Corporal punishment is the unlawful intentional act of causing harm by physically inflicting punishment on the body of an offender or severely criticising the offender. There is a distinction in common-law between corporal punishment in the public sphere and in the private sphere.
Corporal punishment on children in the private sphere is administered by parents. It is legally accepted in South Africa, provided that the requirements are met.
The public sphere’s position is much different in the sense that the government along with all schools have no authority to physically discipline school children anymore. Authority to exercise corporal punishment often leads to abuse of power, child abuse and feelings of superiority. All of the above mentioned factors will contribute to the future for a common-law defence of reasonable disciplinary chastisement in South African law
2 General implications of corporal punishment
In most cases, punishment is given to clarify the authority and status over the offender. Irrespective of the harm the child or the offender caused, physically punishing the offender violates many of that person’s fundamental human rights. Punishment is given in the form of slapping, whipping, verbally reprimanding or violently acting towards the child or the offender which contributes to the current violence in South Africa. These punishments violate constitutional rights. Consequently, section 10 of the Constitution of the Republic of South Africa, 1996 (the ‘Constitution’) provides that everyone has the right to have their dignity respected and protected. Section 12 of the Constitution states that all citizens have: “The right to freedom and security of the person” and section 12(d): “The right not to be treated or punished in a cruel, inhumane or degrading way”. Violence is never the solution, it only does good temporarily, yet the scars it leaves behind, are permanent.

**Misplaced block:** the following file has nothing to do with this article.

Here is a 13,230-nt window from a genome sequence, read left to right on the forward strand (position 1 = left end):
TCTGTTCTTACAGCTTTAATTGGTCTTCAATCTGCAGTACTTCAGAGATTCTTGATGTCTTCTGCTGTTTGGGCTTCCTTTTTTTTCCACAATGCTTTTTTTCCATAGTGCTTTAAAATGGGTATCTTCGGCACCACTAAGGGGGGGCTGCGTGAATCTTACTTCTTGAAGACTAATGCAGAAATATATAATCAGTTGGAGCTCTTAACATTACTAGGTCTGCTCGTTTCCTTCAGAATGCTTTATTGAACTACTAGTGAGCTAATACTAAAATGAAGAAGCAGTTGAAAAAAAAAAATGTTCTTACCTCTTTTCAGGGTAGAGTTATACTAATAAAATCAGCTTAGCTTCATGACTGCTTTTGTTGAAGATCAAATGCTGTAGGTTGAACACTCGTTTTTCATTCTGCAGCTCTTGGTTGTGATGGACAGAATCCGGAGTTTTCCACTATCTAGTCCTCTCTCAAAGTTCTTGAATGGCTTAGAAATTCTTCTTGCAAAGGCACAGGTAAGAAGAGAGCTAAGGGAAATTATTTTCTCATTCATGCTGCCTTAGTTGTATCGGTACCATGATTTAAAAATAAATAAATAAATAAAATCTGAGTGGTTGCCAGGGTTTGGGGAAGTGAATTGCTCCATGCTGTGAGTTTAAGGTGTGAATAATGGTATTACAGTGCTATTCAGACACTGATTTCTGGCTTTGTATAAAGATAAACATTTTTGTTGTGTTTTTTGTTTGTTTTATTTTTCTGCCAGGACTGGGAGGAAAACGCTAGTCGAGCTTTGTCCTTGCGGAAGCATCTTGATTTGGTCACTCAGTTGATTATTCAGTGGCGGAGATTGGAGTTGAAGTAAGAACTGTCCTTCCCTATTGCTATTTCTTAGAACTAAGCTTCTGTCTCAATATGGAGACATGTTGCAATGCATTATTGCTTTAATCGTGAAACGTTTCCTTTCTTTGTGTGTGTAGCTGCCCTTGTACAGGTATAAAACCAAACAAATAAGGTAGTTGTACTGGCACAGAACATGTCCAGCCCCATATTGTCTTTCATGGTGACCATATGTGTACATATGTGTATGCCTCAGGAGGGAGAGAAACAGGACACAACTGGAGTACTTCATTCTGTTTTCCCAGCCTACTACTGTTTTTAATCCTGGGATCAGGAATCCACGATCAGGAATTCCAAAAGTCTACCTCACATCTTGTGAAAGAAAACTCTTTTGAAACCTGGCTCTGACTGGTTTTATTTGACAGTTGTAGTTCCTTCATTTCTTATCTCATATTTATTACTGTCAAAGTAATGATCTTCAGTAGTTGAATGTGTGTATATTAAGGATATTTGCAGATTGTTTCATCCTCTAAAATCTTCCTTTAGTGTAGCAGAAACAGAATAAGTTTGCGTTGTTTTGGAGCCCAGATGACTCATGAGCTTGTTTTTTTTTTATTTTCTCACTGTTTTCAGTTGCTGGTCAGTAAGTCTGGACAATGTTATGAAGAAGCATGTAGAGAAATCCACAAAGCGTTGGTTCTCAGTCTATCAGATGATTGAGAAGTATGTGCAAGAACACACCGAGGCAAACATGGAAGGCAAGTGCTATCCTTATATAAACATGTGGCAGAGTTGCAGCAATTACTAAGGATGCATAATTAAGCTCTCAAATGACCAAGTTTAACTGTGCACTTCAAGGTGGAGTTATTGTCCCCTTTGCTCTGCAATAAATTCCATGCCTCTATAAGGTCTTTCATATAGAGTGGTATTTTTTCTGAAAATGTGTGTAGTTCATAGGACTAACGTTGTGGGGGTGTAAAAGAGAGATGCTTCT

3 Corporal punishment in the private sphere
Parents have the authority to physically punish their children as South Africa’s common-law consists of a ground of justification for unlawfulness, known as corporal punishment. Rex v Janke & Janke (‘Janke’) clarifies the rights parents have when corporally punishing their children with the intention of teaching them a valuable lesson. The requirements for this defence are for it to be moderate and reasonable. The reasonable requirement refers to the child having to wrongfully do something or threaten to do so. The moderate requirement states that the punishment must be in proportion to the age, build, health and gender of the child. Corporal punishment by parental authority can only succeed as a defence if it meets these requirements, as well as having the intention to discipline or educate the child.
3 1 Arguments against parent’s right of chastisement
The harm inflicted on a child when punishing him/her, violates the human rights of the child, which states that every child should be protected from...